Xcel Energy Inc.'s recent profits rose 15 percent thanks largely to rate increases in several states, and the Minneapolis-based utility says its next request to raise electric rates in Minnesota will be filed with state regulators next week.

The utility said it earned $426 million, or 84 cents per share, in the three months ended in September. That's 4 cents per share more than analysts projected, according to Thomson Reuters. In the same period last year, Xcel earned $369 million, or 73 cents per share.

CEO Ben Fowke said Xcel will seek rate increases for three years in a row under a new Minnesota law that allows such multiyear requests. He told analysts that Xcel will ask for unspecified interim rate hikes for 2016 and 2017.

"The rate case is driven by capital investment," he said on an analyst conference call.

The utility, which supplies electricity to 1.2 million customers in Minnesota, has said previously that it would seek multiyear rate hikes. If Xcel wins approval for three years of increases, ratepayers in 2018 will see their tenth rate hike in 12 years. State review of the request will take a year or more.

In its most recent rate hike, for 2014-15, the Minnesota residential rate went up about 5.5 percent.

John Bartlett, an electric utility analyst for Reaves Asset Management, said multiyear rate cases benefit utilities by offering saving on legal expenses while giving investors greater certainty.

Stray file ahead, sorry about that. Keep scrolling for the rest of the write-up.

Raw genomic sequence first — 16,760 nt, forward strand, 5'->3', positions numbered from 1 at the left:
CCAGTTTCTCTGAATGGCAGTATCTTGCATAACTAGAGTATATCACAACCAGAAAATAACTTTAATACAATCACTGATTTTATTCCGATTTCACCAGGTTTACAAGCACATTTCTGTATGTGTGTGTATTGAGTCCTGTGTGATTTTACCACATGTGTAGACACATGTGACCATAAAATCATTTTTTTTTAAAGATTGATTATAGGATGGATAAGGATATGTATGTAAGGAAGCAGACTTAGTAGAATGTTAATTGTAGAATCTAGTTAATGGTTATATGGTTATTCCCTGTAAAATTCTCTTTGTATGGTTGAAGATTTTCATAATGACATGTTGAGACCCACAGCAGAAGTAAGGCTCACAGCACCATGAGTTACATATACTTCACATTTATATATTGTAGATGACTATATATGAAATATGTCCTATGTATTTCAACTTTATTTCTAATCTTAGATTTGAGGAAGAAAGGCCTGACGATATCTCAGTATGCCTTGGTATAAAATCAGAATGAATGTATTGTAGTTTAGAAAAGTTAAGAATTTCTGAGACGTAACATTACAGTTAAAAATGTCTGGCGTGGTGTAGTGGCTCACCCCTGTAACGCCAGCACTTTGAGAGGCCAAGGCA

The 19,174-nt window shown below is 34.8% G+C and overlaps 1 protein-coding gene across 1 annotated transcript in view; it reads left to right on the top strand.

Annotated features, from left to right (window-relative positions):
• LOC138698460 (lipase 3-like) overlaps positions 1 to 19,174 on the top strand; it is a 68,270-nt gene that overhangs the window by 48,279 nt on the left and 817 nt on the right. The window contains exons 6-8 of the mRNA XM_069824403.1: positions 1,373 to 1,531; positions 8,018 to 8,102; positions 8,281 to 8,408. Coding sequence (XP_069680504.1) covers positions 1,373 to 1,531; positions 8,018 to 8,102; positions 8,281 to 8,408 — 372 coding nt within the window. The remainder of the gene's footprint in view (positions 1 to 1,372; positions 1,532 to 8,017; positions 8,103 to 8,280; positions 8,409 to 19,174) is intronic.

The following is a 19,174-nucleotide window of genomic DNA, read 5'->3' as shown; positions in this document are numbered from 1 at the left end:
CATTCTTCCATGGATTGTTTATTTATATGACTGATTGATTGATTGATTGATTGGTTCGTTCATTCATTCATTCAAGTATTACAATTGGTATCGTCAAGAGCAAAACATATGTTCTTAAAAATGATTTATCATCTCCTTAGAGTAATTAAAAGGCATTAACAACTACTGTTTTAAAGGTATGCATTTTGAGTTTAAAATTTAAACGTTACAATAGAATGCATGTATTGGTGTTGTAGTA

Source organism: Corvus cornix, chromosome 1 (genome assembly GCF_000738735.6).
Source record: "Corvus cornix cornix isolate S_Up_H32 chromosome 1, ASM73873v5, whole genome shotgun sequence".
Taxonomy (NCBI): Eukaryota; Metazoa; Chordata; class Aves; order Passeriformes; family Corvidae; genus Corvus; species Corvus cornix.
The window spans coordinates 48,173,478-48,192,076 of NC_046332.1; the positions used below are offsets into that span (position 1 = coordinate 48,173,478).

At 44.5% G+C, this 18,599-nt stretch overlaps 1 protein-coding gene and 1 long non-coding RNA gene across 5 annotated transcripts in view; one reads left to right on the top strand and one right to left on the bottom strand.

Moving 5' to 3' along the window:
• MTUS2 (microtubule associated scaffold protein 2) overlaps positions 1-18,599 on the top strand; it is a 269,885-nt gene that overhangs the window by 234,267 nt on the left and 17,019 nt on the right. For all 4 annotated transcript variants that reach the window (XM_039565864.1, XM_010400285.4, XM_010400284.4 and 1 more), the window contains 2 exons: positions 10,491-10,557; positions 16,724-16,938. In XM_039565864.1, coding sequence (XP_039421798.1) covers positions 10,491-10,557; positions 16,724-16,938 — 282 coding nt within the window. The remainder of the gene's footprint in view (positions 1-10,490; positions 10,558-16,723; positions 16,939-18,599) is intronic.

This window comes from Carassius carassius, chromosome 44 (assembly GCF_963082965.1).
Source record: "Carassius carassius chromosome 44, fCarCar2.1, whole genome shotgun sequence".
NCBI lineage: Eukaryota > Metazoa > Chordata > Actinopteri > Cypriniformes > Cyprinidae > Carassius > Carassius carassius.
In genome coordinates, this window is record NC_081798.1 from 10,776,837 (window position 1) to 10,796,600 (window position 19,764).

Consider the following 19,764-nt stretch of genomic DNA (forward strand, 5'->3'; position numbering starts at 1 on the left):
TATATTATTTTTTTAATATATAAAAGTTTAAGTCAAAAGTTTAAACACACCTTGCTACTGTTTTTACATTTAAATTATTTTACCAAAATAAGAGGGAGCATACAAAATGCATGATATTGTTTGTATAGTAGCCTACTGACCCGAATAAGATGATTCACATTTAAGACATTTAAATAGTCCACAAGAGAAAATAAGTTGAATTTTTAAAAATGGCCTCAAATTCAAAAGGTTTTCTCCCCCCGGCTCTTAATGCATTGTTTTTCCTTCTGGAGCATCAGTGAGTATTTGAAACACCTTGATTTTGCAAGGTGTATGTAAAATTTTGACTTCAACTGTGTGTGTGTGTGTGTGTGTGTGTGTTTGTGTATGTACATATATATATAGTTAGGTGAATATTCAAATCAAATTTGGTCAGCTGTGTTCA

"These are all very capital-intensive companies," he said of utilities. "Everything that a big company like Xcel does requires a long lead time. So if they can put these things into a multiyear perspective, they can time things and schedule things in the most efficient way possible."

Xcel, which operates in eight states, said third-quarter electric and gas margins rose over the same period in 2014 mainly because of higher retail electric rates, non-fuel riders, the impact of favorable weather and a lower earnings test refund in Colorado. Higher depreciation and interest, lower allowance for funds used during construction and increased property taxes were a drag on profits, Xcel said.

The Minnesota region, which includes North Dakota and South Dakota, produced the biggest earnings gain of Xcel's operating units. Xcel attributed the gain of 8 cents per share mainly to increased rates in the three states.

Xcel shares closed down 50 cents, or 1.4 percent, at $35.54.